>Second, that same culture seems to have been at least partially
>responsible for >American racism.
My hobby, frivolous though it may be, is Civil War reenacting. As part of
that I've tried to read about and understand 19th century attitudes on
race. What comes across is an almost universal racism (as we would define
it today). But the justifications used are primarily Biblically based.
Slavery was seen as a positive good because it brought heathens from Africa
to America where they could be taught Christianity (never mind the laws
against teaching Blacks to read - sorry, I'm an educated, middle class,
northern lady with a somewhat abolitionist bent in my 19th century alter
ego). The passages about Noah's son are used as a justification.
Admittedly my reading is not yet as extensive as it should be - and I'm
primarily reading northern replies to southern comments - but one does not
see evolution used as a justification. And the people writing are not
evolutionists or particularly scientific in their interests.
The point is think is that yes, Darwin came from that culture. So did
Justice Tandy and Dred Scott's owners or most southern slave owners. But
so did Abraham Lincoln, Rev. Beecher, Harriet Beecher Stowe, and all of the
abolitionists. And so did the great mass of people who didn't care one way
or another as long as the problem didn't impinge on their lives. That is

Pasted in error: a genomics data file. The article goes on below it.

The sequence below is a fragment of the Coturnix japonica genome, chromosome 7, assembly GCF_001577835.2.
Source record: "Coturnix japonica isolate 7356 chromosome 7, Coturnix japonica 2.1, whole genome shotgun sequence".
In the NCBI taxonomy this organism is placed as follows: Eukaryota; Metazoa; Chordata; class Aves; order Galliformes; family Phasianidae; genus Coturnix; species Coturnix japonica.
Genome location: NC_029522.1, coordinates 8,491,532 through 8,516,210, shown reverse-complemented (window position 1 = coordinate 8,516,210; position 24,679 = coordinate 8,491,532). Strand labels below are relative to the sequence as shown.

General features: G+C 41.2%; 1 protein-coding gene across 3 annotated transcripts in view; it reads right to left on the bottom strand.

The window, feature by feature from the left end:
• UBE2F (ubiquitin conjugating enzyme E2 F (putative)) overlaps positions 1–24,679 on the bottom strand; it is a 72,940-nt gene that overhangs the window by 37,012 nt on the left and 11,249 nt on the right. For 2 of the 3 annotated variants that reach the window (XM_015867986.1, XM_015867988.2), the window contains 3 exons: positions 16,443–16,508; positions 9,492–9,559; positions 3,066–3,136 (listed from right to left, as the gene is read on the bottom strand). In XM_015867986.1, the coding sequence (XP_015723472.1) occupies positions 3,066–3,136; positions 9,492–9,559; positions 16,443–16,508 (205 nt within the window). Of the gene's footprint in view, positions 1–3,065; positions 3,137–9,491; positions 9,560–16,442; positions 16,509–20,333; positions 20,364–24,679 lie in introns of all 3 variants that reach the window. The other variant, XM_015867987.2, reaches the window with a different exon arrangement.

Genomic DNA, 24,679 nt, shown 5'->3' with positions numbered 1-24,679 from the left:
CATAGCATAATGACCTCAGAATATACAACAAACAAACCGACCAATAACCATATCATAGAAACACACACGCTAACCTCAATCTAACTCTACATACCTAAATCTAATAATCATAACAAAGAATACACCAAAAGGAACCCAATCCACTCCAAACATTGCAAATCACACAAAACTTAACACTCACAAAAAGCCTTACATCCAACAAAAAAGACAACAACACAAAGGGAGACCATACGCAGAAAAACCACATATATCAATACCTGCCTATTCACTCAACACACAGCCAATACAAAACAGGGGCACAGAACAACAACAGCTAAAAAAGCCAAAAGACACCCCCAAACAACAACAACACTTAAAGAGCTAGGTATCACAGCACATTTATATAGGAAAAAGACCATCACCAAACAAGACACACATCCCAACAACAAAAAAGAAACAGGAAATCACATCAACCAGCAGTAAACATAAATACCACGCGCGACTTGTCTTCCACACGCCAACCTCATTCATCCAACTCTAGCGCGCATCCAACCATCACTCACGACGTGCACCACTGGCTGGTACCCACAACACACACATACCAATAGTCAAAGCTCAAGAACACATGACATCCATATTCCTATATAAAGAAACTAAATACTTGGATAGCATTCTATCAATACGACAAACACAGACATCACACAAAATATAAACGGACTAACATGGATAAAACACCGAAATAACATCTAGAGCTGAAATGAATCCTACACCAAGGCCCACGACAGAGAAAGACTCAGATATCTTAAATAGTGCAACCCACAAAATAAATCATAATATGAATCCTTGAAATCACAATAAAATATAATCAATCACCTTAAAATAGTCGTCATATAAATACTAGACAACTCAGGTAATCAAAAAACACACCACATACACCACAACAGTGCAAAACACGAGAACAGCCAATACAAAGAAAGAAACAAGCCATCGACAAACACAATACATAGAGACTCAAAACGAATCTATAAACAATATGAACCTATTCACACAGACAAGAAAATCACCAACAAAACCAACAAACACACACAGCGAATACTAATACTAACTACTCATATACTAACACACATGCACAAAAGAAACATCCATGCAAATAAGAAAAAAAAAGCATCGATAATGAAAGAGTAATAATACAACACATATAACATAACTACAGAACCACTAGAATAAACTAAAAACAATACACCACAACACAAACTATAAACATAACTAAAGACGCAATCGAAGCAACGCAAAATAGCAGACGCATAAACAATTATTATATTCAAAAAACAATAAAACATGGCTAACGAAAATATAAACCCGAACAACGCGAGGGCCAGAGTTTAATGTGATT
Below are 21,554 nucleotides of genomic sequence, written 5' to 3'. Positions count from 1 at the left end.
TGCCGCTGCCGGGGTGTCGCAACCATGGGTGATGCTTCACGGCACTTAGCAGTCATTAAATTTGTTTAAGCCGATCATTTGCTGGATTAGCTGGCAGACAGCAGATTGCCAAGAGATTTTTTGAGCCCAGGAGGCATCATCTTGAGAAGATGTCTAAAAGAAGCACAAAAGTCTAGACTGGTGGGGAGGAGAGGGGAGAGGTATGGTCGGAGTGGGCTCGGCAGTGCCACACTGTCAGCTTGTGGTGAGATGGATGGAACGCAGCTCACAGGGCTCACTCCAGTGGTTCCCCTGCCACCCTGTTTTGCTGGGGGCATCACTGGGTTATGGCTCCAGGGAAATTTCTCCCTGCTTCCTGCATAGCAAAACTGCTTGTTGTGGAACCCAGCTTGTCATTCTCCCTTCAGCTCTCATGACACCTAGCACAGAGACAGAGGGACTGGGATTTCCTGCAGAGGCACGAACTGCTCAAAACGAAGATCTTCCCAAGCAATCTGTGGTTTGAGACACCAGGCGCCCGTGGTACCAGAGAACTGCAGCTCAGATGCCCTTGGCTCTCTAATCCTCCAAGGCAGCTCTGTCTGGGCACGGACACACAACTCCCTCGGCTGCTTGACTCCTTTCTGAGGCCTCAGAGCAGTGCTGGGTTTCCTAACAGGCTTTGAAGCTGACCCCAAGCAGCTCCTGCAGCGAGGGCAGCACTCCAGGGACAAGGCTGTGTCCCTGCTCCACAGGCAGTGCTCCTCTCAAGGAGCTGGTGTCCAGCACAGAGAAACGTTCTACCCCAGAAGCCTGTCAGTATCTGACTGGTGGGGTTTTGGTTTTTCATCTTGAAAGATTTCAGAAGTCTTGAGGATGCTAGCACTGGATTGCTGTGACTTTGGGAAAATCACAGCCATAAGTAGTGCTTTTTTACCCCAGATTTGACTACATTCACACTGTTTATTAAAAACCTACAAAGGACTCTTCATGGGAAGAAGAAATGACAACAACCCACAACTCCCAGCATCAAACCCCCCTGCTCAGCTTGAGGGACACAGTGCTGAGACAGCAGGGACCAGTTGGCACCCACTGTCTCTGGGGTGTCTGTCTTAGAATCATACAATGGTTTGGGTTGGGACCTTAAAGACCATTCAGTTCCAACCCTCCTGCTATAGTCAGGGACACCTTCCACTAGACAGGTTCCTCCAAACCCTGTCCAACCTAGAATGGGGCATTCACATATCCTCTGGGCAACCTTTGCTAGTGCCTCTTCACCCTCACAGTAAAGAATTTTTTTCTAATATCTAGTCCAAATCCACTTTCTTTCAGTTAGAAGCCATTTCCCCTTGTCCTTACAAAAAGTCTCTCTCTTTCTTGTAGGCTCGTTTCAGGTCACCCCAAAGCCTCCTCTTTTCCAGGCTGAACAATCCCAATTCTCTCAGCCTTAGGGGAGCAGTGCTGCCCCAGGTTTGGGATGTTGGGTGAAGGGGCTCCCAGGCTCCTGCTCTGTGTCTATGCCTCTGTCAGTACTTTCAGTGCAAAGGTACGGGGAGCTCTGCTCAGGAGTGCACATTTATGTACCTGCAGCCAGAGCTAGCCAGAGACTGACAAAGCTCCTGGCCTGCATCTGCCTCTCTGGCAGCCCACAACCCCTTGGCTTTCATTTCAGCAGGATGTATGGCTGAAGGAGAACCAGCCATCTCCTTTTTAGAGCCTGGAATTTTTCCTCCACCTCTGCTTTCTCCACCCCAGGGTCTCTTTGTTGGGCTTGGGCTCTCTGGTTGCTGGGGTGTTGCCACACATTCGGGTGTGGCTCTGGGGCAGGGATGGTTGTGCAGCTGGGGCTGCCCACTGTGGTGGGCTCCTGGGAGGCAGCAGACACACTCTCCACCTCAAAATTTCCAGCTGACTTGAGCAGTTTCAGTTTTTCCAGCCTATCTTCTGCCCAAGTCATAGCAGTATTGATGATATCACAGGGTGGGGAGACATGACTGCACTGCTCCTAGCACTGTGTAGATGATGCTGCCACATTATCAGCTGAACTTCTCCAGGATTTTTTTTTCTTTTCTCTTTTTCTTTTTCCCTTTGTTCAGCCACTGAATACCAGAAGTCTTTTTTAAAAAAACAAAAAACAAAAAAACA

the common culture for all of us - even if only through grafting into the
tree at some later point. That Darwin made racist comments would not
surprise me - you would be hard pressed to find anyone in the 19th century
that didn't - on both northern and southern sides in this country. Again,
my reading isn't as complete as it should be, but it appears it would be
difficult to find any prominent (or obscure) figure in the 19th century -
including the ones whose writings influence our religious thought today,
who wasn't a racist by today's standards. But we do not say that
creationism has to be racist because it espoused by the Southern Baptist
Convetion whose origins were on the side of the slave holding south during
the Civil War. Why then say that Darwinism is racist because Darwin held
ideas common to his time?
That evolution is used to justify racism is unfortunately not surprising.
Hateful or frightened or unthinking people will jump on anything that
allows them to rationalize their beliefs. In the 19th century they used a
Biblical base - because biblical teachings were almost universally known
and accepted. In the 20th century they may use a "scientific" basis
because there is a general acceptance of such ideas. I do not think you can
label an idea based on the people who use it for their own ends.
Having said all that, I would thank you for are most interesting and
thoguht provoking posts.